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  1. #211

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    Re: Say goodbye to Autopia

    I wonder about this "movie-derived attractions" mentality. Who says that a futuristic Autopia, based upon bleeding-edge (or plausible future technology), couldn't be the "reverse" catalyst for the filmed-entertainment?

    This has happened before, with Pirates and now the Thunder Mountain franchises, among others.

    If a real-world Tony Stark, like, say... Elon Musk, could bring something truly visionary to Autopia (or other attractions in Tomorrowland), then perhaps that same concept feeds the subsequent media and merchandising. I would definitely (and suspect others might too), purchase new Teslatopia or Mission to Mars 2025 (or whatever) shirts, collectibles and, if the franchise doesn't suck, film-related items tied back into the attraction.

    This mentality of waiting to see if a particular film or TV franchise hits to bring a derivative attraction to the parks has to stop. While Disneyland did integrate elements and / or thematic undertones from their films into many opening day attractions, it wasn't the only way they did it. Partnerships with commercial partners led to the very best legacy attractions and I believe that they should go back to exploring this method of incubating new creative concepts more often.
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  2. #212

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    Re: Say goodbye to Autopia

    Quote Originally Posted by Tomorrowland_1967 View Post
    Yes, Disneyland was built for a world audience, where, elsewhere, freeways were still a few years off. But that's it. Just a few years.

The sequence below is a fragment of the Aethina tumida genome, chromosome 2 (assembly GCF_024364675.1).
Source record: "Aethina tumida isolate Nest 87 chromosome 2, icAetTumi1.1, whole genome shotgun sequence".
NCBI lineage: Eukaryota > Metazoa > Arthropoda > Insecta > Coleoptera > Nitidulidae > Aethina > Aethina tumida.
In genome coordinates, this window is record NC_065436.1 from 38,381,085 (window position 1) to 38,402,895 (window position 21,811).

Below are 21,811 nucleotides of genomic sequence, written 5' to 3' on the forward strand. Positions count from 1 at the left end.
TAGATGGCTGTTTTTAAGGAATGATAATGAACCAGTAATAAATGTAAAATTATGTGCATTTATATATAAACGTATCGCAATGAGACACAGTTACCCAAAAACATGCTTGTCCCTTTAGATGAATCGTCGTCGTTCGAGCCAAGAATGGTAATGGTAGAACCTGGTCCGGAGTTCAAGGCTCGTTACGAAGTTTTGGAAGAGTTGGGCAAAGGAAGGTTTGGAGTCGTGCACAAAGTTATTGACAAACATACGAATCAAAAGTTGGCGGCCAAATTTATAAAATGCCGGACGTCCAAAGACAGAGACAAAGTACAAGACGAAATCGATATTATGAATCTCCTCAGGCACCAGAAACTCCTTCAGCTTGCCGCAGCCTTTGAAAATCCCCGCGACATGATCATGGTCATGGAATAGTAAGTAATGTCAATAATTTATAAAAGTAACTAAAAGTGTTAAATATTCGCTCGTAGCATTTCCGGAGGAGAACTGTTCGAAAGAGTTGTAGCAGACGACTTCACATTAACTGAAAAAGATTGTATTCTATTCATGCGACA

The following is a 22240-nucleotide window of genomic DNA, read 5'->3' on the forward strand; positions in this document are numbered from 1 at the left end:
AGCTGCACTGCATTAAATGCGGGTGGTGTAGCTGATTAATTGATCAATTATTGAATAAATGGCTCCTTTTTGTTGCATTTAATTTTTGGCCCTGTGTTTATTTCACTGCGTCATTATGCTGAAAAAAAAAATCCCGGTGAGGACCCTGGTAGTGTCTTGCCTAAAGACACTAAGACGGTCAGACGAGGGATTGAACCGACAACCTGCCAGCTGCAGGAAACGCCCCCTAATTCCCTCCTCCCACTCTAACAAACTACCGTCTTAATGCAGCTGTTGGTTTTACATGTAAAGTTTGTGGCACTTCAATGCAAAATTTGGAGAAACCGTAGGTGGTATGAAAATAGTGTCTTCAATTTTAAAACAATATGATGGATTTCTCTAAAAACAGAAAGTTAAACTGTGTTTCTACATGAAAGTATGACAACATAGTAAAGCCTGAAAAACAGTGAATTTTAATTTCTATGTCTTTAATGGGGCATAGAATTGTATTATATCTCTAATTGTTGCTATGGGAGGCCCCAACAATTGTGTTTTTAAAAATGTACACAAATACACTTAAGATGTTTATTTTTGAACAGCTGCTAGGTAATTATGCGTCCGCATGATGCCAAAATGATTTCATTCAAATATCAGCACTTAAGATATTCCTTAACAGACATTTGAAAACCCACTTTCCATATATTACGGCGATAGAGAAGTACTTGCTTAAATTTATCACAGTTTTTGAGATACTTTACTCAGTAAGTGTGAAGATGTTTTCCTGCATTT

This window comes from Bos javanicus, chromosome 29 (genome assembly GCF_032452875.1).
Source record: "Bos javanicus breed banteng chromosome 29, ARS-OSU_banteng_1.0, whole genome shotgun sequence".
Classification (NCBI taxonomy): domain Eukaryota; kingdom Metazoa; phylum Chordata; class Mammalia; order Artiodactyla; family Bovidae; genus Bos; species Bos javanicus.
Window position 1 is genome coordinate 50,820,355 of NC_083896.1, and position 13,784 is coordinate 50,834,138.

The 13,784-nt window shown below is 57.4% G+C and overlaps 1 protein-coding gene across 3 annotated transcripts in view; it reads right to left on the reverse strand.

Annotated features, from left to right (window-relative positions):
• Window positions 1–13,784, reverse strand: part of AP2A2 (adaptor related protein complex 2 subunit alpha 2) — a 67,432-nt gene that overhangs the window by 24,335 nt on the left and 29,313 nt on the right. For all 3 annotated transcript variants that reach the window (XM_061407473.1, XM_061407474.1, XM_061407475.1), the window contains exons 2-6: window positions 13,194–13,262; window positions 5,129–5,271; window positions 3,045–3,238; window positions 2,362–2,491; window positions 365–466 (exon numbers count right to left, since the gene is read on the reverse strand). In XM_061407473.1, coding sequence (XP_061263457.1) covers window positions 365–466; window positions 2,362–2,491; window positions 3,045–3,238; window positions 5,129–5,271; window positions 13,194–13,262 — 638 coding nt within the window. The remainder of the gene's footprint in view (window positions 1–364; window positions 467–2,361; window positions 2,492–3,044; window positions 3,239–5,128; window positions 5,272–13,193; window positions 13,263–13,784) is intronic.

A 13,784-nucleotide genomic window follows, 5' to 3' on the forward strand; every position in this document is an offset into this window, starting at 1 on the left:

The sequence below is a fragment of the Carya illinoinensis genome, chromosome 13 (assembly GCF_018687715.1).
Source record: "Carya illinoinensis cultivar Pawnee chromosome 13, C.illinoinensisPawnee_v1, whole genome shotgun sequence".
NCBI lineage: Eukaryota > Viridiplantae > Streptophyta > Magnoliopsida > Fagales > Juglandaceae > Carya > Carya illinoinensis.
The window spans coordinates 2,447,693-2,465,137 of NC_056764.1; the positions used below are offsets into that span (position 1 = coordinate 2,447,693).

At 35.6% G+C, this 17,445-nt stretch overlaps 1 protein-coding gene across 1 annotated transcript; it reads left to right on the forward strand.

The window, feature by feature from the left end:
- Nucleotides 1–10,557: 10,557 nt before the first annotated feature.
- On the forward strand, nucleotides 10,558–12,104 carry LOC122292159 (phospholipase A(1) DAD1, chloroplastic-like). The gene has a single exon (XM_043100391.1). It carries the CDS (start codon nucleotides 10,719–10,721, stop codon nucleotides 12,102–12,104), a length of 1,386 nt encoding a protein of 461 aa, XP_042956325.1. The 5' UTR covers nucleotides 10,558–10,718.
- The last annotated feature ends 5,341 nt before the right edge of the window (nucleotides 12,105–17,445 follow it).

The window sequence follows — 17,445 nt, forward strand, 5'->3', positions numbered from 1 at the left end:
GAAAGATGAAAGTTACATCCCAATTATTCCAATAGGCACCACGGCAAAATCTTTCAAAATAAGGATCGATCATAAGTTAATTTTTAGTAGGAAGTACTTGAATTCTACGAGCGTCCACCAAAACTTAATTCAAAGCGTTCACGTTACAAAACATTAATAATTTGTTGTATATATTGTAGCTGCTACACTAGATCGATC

But how do you ignore the obvious .... when you are living, working, have a film studio, and building a theme park ... right in the place where Freeways were already a reality, and for a few years? And dub the Autopia futuristic? I know freeway history for Southern Calfornia all too well. When overpasses for the future Hollywood 101, Santa Ana 5, and Harbor 110 began construction as early as 1946. Walt would have had to be blind, to not notice the "progress" going on around him.

    It's obvious to me - the push behind Autopia was purely "novelty." After all, this was the golden age of the automobile. And from 1955 on .. .it just got better. Introduction of more interesting shapes. Chrome, fins, you name it! The 1950s and 1960s belong to the Automobile. Autopia may have been routed into a "todayland" premise .. but it didn't matter. The love of the car was strong in California - through the 50s to today ... keeping Autopia in vogue. If not futuristic.
    No, it's a testament to Walt's ability to not think myopically. You just have the history wrong as indicated by posters above. It was definitely an item of the future, albeit really near future, and an idea that had the nation captivated. It is indeed futuristic (at the time).
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  3. #213

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    Re: Say goodbye to Autopia

    Quote Originally Posted by DJM View Post
    No, it's a testament to Walt's ability to not think myopically. You just have the history wrong as indicated by posters above. It was definitely an item of the future, albeit really near future, and an idea that had the nation captivated. It is indeed futuristic (at the time).
    I see examples like this and I always think about the differences between American's optimistic outlook in the 50's and 60's and where we actually ended up. I'm no spokesman but I believe that Walt thought that the American freeway, being a concept just coming to life then, would have no problem growing into the type of type of things conceptualized in post-Walt attractions like World of Motion. Under that sort of optimism the Autopia would be long gone today and replaced with an attraction that showcased flying vehicles or supersonic space cars, or water cars, or jet cars.. or whatever you ended up choosing at the end of World of Motion.